‘ the legal and Court blunders so successfully overcome by the great IV ” Is not * that letter too much for human patience ? There is not a sentence of it good English, there is scarce a sentence which does not i contain a falsehood, and it all unmistakably shows that it is dictated by the morbid vanity of a shallow mind and the malevolence of a bad heart. Does this man think Mr. Branson would notice his letter 1 Mr. Branson is an educated gentleman, and there can be nothing in common between him and Mr. Ivess. The letter is one of the most untruthful ones I have ever read. I should like to take it sentence by sentence, but it would take up too much of your space, and there is no need to break a butterfly upon a wheel. But could not this shallow egotist ascertain from the legal menagerie which he has imported from a Christchurch third storey that Mr. Guinness does not “ sit upon suits,” or indeed sit in Equity at all. Yet he writes about drawing a rule nisi, a mandamus, and what not. A heaven born barrister truly. He actually pities Mr. Branson’s ignorance of his profession. Would it surprise this great pleader to know that gentlemen of Mr. Branson’s standing consider this great amateur simply brutally ignorant, and, moreover, that this is unmistakably stamped on bis very common visage. You shall not, J Ivess, you and your menagerie, you shall not drag a noble profession through the mire with impunity. Nemo me impune lacessit is the noble motto of a noble race, and faith, I intend to illustrate it. How Joseph Ivess scripsit “Judge Ward gave the Magistrate a slap on the face.” Mark the poetical and refined mind of the great Ivess. Now, take that assertion figuratively, or in any way possible, and 1 can say (because I was present) that it is a deliberate and mean falsehood. The facts were entirely the other way Judge Ward set down Mr. Ivess (and sat on him) and told him he had nothing to do with the jurisdiction of Mr. Guinness. Mr. Ivess trembled and grew pale, and I drew the evident deductions from these signs. From the beginning of the libel case until the present time Mr. Ivess has blundered in the Courts like a jackass in a wilderness; he has published his astounding vanity and gross ignorance until he is the laughing stock of every intelligent person in the community. Captain Barry has reached the rotten egg stage, and mark me, his is the pretty certain fate of every rampant demagogue. The people are slow, but they are sure, and sooner or hffer they will arrive at a true estimate of contemptible pretension and ignorant presumption. If the people , knew the real facts of the case, Ivess v. Martin, I venture to say they would : howl at the great Panjandrum, and feel as indignant as I feel now. It is this case that has brought “-Tomahawk” on him, and although he has no warlock on his pate I shall certainly scalp him. To practise his-prentice hand at law, he commenced proceedings against poor Mr. Martin. He sued him for some L 27, • when there could only be some L 6 due, which be could have had at any time. ■ He would act as his own lawyer, and he got made a hare of by Mr. Branson, ; whose client grew tired of defeating the i vain-glorious yahoo and paid him off what he admitted. He could not gain a single t step in any Court. He paid away quite as much in Court fees and costs as the whole amount d le, and yet he could not get judgment Mr. Martin did wisely in paying thefew pounds ; for however successful • a man may be in the Courts, it is in the power of the most vain, the most shallow, the ignorant and male- ; volent opponent, if he have money, [ to annoy the life out of a t quiet inoffensive gentleman like Mr. Martin, who does not wish to meddle . with law at all.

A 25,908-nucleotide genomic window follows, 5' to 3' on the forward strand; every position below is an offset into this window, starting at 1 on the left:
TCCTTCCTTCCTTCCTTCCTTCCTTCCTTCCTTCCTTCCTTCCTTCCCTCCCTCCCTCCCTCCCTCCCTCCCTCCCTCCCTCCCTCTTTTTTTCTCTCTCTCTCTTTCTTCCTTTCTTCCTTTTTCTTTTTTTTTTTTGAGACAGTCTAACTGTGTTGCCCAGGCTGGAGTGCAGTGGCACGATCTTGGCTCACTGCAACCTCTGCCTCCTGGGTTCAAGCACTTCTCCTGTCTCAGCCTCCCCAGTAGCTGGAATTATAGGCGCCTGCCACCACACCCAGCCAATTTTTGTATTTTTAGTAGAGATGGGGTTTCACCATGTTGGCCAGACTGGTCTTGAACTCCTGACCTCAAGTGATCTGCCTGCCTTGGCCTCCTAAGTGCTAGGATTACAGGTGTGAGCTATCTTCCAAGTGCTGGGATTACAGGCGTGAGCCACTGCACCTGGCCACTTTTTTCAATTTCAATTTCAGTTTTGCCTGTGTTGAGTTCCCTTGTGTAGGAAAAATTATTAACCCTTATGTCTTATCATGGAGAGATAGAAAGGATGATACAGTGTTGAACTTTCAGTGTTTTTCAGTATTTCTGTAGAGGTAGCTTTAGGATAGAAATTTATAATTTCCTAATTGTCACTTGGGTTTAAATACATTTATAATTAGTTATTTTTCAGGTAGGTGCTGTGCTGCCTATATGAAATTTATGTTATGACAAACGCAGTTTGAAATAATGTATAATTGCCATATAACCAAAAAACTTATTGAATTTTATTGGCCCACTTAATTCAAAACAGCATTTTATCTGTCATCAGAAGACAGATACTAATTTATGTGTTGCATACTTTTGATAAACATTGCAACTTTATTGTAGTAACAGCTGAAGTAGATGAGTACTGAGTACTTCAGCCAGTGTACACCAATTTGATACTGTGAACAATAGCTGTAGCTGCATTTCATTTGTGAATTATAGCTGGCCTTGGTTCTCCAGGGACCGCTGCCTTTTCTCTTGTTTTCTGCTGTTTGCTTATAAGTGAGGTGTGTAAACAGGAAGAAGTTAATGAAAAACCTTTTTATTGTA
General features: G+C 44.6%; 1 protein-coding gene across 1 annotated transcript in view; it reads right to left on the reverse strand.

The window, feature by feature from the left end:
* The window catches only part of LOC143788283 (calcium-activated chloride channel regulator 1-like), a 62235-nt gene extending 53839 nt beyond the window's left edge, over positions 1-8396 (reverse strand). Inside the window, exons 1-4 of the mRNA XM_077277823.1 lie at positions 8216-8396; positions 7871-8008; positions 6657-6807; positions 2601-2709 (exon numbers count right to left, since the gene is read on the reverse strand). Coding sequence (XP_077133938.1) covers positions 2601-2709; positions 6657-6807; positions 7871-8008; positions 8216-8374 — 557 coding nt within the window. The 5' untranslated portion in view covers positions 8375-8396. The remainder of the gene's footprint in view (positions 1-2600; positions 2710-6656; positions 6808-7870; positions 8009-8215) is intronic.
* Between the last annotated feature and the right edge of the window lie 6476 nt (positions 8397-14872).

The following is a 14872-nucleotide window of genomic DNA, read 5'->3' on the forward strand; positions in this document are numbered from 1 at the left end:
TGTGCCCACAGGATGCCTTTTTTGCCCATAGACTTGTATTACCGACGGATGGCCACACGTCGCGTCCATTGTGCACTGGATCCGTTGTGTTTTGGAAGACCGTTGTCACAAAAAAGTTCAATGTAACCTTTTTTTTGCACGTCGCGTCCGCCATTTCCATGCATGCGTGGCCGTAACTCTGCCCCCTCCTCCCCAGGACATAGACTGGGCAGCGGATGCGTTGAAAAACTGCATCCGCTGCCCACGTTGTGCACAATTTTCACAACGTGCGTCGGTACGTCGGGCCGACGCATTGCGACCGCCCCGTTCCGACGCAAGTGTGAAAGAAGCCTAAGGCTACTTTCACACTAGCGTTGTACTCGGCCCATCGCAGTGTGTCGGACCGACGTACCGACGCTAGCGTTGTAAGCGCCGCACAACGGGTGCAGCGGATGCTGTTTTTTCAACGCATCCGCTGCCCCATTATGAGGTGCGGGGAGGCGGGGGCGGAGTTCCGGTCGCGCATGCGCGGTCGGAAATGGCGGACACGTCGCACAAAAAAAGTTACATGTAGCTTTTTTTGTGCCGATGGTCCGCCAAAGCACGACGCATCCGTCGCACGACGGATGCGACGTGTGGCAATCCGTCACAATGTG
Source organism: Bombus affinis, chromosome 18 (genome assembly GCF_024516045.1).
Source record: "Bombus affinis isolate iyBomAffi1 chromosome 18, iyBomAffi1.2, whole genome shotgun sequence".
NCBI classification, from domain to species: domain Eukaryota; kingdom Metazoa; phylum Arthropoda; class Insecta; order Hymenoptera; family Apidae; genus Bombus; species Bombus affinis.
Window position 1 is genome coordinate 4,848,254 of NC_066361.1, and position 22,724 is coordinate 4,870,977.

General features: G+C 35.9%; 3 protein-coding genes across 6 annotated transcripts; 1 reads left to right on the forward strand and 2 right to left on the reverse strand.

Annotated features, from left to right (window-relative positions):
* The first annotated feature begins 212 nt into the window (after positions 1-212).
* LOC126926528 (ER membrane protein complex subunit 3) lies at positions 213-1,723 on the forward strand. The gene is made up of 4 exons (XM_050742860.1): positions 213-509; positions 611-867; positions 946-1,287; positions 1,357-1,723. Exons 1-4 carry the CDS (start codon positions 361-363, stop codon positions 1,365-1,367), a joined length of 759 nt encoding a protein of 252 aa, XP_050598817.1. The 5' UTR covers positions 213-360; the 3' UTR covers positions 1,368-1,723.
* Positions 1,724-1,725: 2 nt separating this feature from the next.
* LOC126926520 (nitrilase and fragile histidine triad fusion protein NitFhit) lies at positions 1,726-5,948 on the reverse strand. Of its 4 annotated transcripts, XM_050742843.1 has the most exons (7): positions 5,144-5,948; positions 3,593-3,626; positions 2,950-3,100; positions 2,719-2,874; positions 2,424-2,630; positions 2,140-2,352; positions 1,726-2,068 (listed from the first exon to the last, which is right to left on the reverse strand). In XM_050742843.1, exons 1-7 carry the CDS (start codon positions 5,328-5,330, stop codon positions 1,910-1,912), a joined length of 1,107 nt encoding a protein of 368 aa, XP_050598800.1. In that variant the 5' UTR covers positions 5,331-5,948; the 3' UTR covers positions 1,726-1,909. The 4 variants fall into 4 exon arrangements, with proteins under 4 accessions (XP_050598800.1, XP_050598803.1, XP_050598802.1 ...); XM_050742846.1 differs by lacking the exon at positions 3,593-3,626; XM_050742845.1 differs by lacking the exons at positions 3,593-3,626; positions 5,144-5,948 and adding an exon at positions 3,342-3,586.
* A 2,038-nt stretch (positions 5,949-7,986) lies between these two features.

Because Mr. Ivcss had caught that well known disease, known as the law craze, poor Mr. Martin had to suffer, but happily not in defeat, hut in a succession of victories. To illustrate “ the law craze,” I had better follow Sam Slick’s example, and tell a story “in point.” Mr. Scott, alias Captain Moonlight, once on a time robbed the bank at Egerton, and in such a way that suspicion was cast on a bank clerk, against whom Mr. Scott gave evidence, and be certainly bad a narrow escape. Mr. Macdermott, who is now in Dunedin, defended him. Shortly after Mr. Scott himself was placed on his trial, and at the same time he was attacked by “ the law craze.” He defended himself, and kept the Court two days. Mr. Justice Barry gave him ten years, principally as an acknowledgment of his legal ability. All the time he was in Pentridge his whole mind was set on having another display in Court. He barricaded his cell, attacked the warder with a knife, and so forth. Now, said the noble captain, you must put me on my trial in Melbourne for this. However, a visiting Justice gave him solitary and bread and water for some weeks, and this Repressed his noble rage,